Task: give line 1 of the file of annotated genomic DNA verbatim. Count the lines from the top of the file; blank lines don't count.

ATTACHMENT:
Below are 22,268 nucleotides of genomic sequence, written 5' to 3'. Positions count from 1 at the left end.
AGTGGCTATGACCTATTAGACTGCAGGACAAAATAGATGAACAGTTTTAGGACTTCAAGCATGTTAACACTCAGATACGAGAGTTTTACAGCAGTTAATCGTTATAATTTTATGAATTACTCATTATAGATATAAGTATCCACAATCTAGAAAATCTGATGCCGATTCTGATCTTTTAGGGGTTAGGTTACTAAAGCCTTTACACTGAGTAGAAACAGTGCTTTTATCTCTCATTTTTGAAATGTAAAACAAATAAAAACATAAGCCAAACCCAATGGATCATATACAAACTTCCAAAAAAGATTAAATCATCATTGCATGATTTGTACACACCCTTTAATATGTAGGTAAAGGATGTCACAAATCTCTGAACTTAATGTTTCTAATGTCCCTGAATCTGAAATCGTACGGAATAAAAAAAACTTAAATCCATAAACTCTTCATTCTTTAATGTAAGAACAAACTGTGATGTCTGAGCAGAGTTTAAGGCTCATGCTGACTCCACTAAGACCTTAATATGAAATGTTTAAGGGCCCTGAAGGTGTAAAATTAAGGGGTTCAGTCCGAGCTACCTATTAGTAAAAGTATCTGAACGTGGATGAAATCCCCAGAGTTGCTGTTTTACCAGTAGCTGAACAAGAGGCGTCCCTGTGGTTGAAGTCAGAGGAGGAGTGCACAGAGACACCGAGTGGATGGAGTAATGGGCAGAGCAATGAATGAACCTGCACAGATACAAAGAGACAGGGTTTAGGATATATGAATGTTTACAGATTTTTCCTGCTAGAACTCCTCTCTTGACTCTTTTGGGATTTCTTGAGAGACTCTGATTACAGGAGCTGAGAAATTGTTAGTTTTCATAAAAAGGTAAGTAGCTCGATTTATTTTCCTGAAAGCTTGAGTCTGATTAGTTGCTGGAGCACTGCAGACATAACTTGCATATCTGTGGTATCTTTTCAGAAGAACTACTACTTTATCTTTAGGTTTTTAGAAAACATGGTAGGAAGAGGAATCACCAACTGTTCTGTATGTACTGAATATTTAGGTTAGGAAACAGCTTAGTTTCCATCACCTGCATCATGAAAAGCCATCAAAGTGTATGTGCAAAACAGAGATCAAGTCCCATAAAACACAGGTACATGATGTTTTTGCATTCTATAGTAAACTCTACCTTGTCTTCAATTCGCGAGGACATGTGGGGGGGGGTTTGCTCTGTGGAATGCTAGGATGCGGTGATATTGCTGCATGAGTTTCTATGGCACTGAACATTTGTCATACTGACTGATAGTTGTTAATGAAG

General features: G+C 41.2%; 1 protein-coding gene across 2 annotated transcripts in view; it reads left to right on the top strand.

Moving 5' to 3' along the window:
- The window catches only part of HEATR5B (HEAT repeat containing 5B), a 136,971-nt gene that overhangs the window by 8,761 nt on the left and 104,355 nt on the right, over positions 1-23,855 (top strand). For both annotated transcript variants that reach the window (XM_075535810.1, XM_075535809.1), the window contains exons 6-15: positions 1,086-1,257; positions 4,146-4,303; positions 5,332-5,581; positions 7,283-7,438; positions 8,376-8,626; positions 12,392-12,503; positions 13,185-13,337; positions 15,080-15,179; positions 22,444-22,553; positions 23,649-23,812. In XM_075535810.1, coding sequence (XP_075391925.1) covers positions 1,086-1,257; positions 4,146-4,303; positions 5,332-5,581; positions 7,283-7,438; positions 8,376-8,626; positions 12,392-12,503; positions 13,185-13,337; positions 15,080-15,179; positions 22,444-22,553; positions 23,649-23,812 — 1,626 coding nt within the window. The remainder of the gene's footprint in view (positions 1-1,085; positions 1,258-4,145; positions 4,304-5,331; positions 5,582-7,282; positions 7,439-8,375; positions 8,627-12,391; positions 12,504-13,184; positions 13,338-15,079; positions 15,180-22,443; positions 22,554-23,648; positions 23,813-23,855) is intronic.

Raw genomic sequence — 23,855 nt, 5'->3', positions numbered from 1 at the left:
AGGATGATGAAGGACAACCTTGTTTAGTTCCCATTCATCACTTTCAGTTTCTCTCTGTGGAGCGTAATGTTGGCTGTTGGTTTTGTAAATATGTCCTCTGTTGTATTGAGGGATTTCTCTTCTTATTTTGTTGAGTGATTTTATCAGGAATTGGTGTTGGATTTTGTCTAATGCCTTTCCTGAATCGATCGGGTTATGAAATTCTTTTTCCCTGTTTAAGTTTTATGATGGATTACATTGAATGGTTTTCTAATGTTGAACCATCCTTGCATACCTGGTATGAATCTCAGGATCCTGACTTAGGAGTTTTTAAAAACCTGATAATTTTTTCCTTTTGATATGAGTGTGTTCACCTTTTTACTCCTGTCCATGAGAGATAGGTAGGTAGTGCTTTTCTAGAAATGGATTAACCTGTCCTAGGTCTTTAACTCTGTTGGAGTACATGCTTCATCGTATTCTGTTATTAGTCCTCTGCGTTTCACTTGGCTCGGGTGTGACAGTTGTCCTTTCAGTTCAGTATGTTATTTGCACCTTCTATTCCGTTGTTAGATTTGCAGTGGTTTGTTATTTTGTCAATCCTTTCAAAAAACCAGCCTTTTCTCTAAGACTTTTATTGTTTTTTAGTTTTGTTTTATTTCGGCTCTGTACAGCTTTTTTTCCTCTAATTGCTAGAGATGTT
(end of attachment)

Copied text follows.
Below are 22,268 nucleotides of genomic sequence, written 5' to 3'. Positions count from 1 at the left end.